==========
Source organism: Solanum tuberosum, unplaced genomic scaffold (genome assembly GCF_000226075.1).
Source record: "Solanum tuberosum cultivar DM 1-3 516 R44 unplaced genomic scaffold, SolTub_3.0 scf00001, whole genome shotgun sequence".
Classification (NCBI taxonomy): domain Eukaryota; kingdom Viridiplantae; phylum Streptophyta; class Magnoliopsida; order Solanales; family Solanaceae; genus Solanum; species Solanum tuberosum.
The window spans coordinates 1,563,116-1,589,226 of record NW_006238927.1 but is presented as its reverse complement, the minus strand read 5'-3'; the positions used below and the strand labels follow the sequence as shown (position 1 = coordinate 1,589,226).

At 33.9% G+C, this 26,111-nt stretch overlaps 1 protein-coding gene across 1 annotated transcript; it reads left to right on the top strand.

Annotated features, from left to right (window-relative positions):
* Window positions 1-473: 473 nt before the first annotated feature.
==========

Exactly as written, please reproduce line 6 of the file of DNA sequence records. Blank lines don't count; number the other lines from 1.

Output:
Annotated features, from left to right (window-relative positions):